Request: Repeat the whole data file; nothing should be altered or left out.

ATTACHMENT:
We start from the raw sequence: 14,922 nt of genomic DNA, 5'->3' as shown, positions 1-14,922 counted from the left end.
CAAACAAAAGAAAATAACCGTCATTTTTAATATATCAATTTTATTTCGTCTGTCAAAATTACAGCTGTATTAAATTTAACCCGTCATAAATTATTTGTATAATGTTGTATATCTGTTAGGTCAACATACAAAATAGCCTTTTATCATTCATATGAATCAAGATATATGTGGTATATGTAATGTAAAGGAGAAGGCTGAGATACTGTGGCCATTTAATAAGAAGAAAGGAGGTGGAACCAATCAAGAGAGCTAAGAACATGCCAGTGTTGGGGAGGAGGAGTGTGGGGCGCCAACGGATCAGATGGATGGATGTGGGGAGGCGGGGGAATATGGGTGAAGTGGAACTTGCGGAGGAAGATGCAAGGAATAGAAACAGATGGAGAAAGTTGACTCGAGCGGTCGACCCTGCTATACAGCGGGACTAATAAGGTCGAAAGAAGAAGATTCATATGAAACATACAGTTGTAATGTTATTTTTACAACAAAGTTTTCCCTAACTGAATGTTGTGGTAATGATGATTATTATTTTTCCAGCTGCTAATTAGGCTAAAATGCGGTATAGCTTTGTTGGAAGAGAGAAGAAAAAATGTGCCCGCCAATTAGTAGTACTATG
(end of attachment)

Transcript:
We start from the raw sequence: 14,922 nt of genomic DNA, 5'->3' as shown, positions 1-14,922 counted from the left end.
CAAACAAAAGAAAATAACCGTCATTTTTAATATATCAATTTTATTTCGTCTGTCAAAATTACAGCTGTATTAAATTTAACCCGTCATAAATTATTTGTATAATGTTGTATATCTGTTAGGTCAACATACAAAATAGCCTTTTATCATTCATATGAATCAAGATATATGTGGTATATGTAATGTAAAGGAGAAGGCTGAGATACTGTGGCCATTTAATAAGAAGAAAGGAGGTGGAACCAATCAAGAGAGCTAAGAACATGCCAGTGTTGGGGAGGAGGAGTGTGGGGCGCCAACGGATCAGATGGATGGATGTGGGGAGGCGGGGGAATATGGGTGAAGTGGAACTTGCGGAGGAAGATGCAAGGAATAGAAACAGATGGAGAAAGTTGACTCGAGCGGTCGACCCTGCTATACAGCGGGACTAATAAGGTCGAAAGAAGAAGATTCATATGAAACATACAGTTGTAATGTTATTTTTACAACAAAGTTTTCCCTAACTGAATGTTGTGGTAATGATGATTATTATTTTTCCAGCTGCTAATTAGGCTAAAATGCGGTATAGCTTTGTTGGAAGAGAGAAGAAAAAATGTGCCCGCCAATTAGTAGTACTATG